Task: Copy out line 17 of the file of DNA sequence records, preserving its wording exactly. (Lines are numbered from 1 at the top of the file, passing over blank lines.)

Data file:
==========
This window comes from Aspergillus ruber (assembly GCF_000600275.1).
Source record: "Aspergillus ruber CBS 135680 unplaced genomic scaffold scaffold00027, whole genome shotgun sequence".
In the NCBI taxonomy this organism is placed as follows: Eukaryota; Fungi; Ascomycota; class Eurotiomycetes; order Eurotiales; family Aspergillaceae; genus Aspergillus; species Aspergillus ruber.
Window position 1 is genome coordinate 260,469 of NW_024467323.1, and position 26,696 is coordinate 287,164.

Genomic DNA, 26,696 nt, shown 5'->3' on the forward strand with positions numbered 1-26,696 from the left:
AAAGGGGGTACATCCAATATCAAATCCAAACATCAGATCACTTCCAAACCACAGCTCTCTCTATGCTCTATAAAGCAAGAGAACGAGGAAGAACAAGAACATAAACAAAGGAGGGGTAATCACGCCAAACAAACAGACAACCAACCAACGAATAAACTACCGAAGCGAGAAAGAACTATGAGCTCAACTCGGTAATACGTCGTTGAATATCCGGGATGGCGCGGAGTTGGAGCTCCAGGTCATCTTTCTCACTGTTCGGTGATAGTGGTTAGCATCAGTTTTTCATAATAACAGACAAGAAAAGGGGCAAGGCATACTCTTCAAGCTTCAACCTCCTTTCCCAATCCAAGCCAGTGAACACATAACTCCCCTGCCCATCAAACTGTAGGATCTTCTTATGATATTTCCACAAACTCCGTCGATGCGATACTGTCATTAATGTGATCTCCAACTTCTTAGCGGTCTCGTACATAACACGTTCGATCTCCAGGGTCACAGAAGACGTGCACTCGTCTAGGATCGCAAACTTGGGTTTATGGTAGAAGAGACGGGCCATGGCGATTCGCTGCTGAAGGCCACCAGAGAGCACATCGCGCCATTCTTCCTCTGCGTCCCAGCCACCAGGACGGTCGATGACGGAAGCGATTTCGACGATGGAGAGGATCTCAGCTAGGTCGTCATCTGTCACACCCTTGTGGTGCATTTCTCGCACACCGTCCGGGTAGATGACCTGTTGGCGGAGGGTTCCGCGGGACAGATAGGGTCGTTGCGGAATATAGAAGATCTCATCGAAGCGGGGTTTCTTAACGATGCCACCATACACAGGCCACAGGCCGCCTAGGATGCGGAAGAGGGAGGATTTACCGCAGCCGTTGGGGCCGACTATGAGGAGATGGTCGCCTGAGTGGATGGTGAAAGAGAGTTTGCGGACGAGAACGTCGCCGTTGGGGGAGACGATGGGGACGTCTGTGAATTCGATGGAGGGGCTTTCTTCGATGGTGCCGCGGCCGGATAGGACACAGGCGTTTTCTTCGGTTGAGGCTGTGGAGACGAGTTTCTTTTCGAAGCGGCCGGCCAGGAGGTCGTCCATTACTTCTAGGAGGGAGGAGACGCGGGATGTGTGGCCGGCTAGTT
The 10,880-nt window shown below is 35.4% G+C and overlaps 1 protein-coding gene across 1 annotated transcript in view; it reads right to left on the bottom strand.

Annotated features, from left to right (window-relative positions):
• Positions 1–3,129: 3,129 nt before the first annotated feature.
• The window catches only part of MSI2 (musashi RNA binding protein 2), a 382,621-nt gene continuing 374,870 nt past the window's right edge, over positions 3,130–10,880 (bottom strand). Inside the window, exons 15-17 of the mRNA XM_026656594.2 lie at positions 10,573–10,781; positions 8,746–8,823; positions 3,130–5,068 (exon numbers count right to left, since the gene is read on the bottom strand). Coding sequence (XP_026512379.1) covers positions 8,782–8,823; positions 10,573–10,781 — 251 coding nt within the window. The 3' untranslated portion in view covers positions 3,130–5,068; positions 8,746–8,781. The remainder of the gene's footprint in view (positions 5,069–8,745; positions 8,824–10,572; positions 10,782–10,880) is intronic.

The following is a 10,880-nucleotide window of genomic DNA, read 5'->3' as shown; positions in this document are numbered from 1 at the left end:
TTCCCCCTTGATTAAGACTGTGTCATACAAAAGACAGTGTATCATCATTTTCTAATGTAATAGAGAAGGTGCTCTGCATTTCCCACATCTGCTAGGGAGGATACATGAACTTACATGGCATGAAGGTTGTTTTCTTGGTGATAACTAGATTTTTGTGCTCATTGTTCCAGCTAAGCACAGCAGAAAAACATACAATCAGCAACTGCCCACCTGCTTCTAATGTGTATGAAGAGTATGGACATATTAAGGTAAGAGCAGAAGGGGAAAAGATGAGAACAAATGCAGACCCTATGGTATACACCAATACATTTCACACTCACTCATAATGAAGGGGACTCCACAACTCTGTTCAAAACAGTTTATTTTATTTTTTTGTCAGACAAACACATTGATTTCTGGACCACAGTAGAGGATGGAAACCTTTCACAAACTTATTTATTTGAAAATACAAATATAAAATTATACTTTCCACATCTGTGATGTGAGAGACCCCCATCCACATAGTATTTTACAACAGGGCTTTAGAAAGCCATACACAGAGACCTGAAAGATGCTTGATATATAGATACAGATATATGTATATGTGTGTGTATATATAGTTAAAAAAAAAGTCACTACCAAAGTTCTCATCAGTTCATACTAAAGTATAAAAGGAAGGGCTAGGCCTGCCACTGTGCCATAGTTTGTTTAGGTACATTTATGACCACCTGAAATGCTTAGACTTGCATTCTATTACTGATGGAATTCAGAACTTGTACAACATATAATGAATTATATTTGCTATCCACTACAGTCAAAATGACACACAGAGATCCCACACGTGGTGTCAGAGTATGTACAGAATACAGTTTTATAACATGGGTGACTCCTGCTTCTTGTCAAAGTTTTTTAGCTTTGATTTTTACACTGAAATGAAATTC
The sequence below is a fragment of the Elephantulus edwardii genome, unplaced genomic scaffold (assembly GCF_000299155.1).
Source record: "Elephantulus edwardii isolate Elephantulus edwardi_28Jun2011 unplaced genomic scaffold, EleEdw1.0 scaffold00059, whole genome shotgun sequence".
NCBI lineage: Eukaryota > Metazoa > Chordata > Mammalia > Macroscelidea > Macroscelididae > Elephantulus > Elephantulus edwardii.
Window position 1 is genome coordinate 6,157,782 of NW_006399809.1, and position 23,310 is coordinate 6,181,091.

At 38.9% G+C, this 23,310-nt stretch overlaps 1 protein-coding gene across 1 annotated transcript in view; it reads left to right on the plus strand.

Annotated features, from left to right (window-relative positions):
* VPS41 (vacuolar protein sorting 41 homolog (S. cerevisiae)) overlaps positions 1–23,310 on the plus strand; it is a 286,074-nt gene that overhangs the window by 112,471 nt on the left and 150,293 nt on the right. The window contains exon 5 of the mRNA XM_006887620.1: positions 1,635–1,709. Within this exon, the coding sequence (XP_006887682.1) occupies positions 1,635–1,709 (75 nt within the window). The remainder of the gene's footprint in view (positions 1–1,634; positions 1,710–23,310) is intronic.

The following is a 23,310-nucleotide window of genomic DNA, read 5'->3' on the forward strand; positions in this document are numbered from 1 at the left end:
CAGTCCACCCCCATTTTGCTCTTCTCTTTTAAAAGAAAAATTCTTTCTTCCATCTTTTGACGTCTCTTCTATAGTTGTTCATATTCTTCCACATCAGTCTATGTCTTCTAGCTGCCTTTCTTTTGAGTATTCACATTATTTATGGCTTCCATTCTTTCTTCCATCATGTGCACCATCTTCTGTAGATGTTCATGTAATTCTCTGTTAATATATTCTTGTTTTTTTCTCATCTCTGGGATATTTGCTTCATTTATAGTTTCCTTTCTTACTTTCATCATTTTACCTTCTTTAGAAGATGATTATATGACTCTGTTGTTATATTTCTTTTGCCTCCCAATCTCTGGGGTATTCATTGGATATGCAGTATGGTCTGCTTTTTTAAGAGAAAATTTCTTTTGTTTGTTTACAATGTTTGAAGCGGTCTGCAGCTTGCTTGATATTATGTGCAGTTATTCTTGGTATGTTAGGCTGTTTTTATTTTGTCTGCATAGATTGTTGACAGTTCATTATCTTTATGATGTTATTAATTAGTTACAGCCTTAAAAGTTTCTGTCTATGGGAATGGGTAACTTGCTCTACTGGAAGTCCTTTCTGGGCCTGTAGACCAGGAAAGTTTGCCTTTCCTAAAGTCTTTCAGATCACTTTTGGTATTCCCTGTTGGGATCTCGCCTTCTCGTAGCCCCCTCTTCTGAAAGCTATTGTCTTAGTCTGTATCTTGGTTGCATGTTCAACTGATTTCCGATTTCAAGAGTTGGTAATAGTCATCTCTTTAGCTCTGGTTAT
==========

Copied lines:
At 38.9% G+C, this 23,310-nt stretch overlaps 1 protein-coding gene across 1 annotated transcript in view; it reads left to right on the plus strand.